Moving along. . .
LEGACY OF KAIN:
IMAGE/ TOP COW (2004)
SCRIPTS: Scott Tucker
PENCILS: Tyler Kirkham
COVER: Keu Cha
Legacy of Kain: Defiance was the 5th entry in a series of late 90's/early 2000's games following the convoluted stories of Kain (the last vampire lord) and his former lieutenant, Raziel. I'm not even going to try and describe the story, it's THAT huge and tangled. It mostly involves themes of struggling against fate that seems to be pre-destined.
Let's just say this. . .if you bought any of the later games without playing the earlier ones, you pretty much wasted your money because you would have no idea what the heck was going on, storywise.
Beyond the story, the games at heart were basically third person action puzzle games, where you used the various abilities of the main characters to solve puzzles and defeat enemies in order to move forward to the next dramatic cutscene.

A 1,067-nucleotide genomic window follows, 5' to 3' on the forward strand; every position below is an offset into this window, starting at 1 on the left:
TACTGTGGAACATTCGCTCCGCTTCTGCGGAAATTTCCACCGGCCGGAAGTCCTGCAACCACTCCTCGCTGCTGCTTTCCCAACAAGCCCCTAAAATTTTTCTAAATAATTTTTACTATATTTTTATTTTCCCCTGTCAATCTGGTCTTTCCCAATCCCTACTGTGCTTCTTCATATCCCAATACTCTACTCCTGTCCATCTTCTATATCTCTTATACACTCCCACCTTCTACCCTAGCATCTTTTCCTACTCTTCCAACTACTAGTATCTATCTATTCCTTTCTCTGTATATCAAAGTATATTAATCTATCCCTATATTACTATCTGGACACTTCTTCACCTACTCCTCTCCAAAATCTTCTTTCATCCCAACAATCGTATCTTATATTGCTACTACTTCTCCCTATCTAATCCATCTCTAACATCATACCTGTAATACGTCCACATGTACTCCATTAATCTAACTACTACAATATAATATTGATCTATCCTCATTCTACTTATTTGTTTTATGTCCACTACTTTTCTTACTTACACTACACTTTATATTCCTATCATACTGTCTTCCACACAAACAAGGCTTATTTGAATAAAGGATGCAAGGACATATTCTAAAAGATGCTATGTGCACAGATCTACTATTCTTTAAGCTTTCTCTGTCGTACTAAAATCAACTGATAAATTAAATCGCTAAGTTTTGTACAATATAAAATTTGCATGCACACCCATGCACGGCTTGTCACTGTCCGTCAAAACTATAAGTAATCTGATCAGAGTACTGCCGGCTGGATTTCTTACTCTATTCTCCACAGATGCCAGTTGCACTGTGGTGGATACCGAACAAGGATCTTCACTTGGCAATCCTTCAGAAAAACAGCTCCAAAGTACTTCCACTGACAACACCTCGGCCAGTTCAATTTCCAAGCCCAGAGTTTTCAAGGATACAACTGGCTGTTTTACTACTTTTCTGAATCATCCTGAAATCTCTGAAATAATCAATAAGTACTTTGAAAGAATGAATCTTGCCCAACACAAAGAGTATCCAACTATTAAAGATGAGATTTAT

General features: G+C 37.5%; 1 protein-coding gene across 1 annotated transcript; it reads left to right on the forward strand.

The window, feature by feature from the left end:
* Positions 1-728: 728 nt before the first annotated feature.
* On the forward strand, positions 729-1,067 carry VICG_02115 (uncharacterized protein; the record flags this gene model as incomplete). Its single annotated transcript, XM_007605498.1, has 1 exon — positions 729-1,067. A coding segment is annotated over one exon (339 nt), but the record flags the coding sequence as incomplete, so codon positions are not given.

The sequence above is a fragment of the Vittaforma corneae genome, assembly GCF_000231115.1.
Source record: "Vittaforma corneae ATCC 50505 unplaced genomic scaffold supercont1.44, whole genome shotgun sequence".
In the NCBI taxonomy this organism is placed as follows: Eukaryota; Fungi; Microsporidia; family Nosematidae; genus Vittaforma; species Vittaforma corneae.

They were all pretty highly-regarded, but personally I liked the "Soul Reaver" games in the series featuring Raziel more. The games featuring Kain were much more combat-oriented, while Raziel had a lot more interesting abilities and puzzle solving. . .plus Raziel just LOOKED awesome!
Legacy of Kain: Defiance was the last game in the series, and combined the two storylines. . .allowing you to play both Kain and Raziel in the same game for the first time. The story in the game was almost incomprehensible, the game camera was just plain bad, and the combat was partly broken due to that bad camera and trying to fit abilities of two separate characters into one control system.
The PS2 and original XBox just weren't capable of pulling off what the developers wanted to do with having two completely different playable characters, so the game feels unfinished and very repetitive. All that AND the story ends on a cliffhanger that was never resolved because Defiance didn't do as well as the rest of the games in the series, so the planned follow-up never came to be.